The National Youth Orchestra of Great Britain has been awarded The Queen's Medal for Music. In doing so, it becomes the first ever organisation to receive an award that has traditionally been presented to individuals.

The medal was presented to the orchestra by Her Majesty the Queen during last night's London Symphony Orchestra concert at the Barbican – after the presentation, five of the NYO players joined the ranks of the LSO for a performance of Elgar's Enigma Variations.

It is an honour well deserved. Founded in 1948, the NYO has established itself as one of the finest youth ensembles in the world, and its annual performance at the BBC Proms is always a much-anticipated highlight. Many of its players have gone on to careers both as soloists and in Britain's leading professional orchestras – around one fifth of the LSO's players, for instance, used to play in the NYO.

One particularly famous former NYO member, conductor Sir Simon Rattle, has been among those to welcome the award. 'As a NYO graduate, I am delighted to see the orchestra recognised with The Queen's Medal for Music,' he says. 'On a personal level, I'll never forget my time with the orchestra and genuinely believe it to be one of Britain's greatest musical assets.'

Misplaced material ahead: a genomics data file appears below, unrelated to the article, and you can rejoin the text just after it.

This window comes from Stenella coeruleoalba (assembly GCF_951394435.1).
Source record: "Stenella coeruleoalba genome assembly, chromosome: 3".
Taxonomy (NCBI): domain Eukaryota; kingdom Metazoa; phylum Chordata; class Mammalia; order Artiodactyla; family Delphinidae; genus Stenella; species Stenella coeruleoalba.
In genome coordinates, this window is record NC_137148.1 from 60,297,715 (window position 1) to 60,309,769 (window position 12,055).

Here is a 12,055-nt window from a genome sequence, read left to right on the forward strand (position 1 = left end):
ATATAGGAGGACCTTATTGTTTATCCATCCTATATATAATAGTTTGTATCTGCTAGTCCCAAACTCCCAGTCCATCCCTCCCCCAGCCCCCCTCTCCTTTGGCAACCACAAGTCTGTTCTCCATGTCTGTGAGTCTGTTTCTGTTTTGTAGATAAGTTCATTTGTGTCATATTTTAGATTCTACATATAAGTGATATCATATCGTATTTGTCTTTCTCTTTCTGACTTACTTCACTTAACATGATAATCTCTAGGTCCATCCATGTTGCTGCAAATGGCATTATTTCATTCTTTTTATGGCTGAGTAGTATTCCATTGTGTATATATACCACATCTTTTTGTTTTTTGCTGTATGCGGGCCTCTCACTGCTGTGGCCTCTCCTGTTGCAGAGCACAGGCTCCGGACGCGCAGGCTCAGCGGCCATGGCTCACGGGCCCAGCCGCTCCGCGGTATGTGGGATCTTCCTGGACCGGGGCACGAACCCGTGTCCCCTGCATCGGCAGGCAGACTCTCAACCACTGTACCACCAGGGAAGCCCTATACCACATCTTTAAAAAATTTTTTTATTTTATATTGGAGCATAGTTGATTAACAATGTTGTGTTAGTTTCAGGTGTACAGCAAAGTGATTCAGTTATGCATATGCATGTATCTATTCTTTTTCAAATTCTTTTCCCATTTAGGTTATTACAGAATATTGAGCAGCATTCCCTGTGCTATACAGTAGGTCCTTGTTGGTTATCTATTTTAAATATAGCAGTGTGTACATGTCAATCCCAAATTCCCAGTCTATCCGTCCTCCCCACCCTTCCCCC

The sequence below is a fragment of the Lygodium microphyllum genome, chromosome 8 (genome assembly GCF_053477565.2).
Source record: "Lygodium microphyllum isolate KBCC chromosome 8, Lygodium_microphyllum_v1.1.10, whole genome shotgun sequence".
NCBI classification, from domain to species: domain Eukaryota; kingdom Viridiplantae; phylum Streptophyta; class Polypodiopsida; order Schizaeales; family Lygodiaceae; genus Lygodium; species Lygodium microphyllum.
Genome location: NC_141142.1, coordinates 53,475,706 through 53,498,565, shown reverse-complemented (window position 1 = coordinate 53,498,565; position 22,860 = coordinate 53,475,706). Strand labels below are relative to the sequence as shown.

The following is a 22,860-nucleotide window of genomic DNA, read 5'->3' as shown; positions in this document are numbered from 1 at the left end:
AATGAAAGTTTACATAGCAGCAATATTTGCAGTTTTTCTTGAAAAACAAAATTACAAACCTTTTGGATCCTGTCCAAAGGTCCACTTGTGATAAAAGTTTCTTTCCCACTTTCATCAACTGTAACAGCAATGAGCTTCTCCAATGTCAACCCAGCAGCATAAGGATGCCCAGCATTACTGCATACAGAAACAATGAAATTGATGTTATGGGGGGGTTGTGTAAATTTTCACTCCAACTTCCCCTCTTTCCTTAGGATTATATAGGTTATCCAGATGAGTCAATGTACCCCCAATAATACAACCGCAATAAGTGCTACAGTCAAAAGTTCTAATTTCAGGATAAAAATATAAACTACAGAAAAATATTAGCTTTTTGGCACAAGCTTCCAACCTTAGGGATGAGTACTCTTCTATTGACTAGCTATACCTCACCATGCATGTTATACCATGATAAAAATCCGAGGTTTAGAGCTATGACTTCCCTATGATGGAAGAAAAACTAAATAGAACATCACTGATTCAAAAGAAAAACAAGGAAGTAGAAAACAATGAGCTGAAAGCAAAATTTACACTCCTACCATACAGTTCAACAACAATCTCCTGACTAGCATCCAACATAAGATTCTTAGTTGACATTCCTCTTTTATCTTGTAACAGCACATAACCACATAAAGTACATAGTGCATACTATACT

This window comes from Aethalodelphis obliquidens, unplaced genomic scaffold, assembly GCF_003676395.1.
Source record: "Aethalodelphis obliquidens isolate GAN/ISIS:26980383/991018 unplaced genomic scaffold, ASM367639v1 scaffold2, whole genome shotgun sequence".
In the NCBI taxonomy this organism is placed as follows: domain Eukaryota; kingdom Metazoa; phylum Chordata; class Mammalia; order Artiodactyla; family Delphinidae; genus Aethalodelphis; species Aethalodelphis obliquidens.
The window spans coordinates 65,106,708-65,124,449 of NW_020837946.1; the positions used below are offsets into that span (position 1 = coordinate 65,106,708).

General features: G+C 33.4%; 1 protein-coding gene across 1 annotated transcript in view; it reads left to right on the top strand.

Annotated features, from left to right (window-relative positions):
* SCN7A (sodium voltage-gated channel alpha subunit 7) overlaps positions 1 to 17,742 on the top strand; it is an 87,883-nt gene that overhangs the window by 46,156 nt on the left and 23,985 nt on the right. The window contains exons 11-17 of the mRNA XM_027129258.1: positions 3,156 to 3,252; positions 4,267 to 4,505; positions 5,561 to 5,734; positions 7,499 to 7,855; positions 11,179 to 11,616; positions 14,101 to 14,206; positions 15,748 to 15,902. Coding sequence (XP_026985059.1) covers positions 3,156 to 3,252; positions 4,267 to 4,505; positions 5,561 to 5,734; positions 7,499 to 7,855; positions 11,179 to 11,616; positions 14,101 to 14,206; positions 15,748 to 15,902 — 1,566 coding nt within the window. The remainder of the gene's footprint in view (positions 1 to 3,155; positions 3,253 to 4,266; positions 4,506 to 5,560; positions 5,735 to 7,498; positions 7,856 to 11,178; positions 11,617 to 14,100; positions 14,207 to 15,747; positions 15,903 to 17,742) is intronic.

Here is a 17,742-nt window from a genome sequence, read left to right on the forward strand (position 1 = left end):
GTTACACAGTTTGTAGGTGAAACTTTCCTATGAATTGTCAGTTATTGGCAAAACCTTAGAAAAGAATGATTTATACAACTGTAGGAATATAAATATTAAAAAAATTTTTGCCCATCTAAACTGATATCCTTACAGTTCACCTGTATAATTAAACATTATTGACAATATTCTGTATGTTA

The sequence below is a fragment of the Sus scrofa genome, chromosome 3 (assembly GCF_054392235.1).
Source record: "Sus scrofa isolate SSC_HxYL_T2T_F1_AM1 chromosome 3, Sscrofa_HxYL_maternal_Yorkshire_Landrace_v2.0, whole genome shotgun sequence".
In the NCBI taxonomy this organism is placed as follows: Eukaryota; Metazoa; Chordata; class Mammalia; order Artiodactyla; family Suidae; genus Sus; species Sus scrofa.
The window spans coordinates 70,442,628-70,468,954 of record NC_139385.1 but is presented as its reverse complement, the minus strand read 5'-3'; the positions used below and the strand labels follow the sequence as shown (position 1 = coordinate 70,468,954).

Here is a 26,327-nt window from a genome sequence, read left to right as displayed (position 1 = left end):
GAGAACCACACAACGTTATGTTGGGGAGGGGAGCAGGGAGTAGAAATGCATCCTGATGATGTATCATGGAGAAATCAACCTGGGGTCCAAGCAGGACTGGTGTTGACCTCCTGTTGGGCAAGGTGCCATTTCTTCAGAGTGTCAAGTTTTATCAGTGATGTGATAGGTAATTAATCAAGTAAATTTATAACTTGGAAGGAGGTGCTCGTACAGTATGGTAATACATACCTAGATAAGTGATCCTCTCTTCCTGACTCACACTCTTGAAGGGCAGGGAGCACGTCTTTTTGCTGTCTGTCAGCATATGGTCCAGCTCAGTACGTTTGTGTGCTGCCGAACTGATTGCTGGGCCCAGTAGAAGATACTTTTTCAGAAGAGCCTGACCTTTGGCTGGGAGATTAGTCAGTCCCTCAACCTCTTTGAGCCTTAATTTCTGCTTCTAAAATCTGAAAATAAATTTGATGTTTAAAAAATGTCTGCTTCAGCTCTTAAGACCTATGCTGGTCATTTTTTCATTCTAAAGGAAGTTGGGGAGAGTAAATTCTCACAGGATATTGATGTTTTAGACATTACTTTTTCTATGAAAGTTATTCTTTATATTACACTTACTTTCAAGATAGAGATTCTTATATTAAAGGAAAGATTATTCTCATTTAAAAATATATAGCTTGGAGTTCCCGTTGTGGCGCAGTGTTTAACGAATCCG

Instituted in 2005, The Queen's Medal for Music is presented for an outstanding contribution to British musical life. Former winners have included bass-baritone Bryn Terfel (2006), conductor Sir Colin Davis (2009) and soprano Dame Emma Kirkby (2010).


Jeremy PoundDeputy Editor, BBC Music Magazine

Jeremy Pound is currently BBC Music Magazine’s Deputy Editor, a role he has held since 2004. Before that, he was the features editor of Classic CD magazine, and has written for a colourful array of publications ranging from Music Teacher to History Revealed, Total Football and Environment Action; in 2018, he edited and co-wrote The King’s Singers: Gold 50th anniversary book.